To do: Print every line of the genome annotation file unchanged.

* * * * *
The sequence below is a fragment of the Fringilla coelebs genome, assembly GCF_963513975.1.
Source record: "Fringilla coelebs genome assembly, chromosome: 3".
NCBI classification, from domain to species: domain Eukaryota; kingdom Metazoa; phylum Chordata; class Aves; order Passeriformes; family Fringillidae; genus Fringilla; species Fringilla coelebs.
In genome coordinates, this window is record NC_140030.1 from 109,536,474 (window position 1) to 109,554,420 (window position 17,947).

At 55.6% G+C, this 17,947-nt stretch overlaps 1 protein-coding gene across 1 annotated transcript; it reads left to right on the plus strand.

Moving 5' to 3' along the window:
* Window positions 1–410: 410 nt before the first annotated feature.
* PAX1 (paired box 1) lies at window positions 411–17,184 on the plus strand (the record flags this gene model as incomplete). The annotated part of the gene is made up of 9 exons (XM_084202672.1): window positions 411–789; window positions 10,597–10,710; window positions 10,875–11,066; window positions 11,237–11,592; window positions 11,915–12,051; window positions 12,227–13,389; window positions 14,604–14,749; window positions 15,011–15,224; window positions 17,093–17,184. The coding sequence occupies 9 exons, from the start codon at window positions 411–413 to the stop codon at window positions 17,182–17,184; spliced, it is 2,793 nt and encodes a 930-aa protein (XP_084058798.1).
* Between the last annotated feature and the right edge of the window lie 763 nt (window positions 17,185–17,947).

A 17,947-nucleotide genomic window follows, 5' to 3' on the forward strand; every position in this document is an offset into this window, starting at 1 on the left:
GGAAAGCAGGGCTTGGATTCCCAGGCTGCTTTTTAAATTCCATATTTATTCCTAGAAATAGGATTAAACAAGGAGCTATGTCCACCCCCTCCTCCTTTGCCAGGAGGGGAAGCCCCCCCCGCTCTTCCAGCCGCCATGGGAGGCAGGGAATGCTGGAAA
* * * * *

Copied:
The sequence below is a fragment of the Fringilla coelebs genome, assembly GCF_963513975.1.
Source record: "Fringilla coelebs genome assembly, chromosome: 3".
NCBI classification, from domain to species: domain Eukaryota; kingdom Metazoa; phylum Chordata; class Aves; order Passeriformes; family Fringillidae; genus Fringilla; species Fringilla coelebs.
In genome coordinates, this window is record NC_140030.1 from 109,536,474 (window position 1) to 109,554,420 (window position 17,947).

At 55.6% G+C, this 17,947-nt stretch overlaps 1 protein-coding gene across 1 annotated transcript; it reads left to right on the plus strand.

Moving 5' to 3' along the window:
* Window positions 1–410: 410 nt before the first annotated feature.
* PAX1 (paired box 1) lies at window positions 411–17,184 on the plus strand (the record flags this gene model as incomplete). The annotated part of the gene is made up of 9 exons (XM_084202672.1): window positions 411–789; window positions 10,597–10,710; window positions 10,875–11,066; window positions 11,237–11,592; window positions 11,915–12,051; window positions 12,227–13,389; window positions 14,604–14,749; window positions 15,011–15,224; window positions 17,093–17,184. The coding sequence occupies 9 exons, from the start codon at window positions 411–413 to the stop codon at window positions 17,182–17,184; spliced, it is 2,793 nt and encodes a 930-aa protein (XP_084058798.1).
* Between the last annotated feature and the right edge of the window lie 763 nt (window positions 17,185–17,947).

A 17,947-nucleotide genomic window follows, 5' to 3' on the forward strand; every position in this document is an offset into this window, starting at 1 on the left:
GGAAAGCAGGGCTTGGATTCCCAGGCTGCTTTTTAAATTCCATATTTATTCCTAGAAATAGGATTAAACAAGGAGCTATGTCCACCCCCTCCTCCTTTGCCAGGAGGGGAAGCCCCCCCCGCTCTTCCAGCCGCCATGGGAGGCAGGGAATGCTGGAAA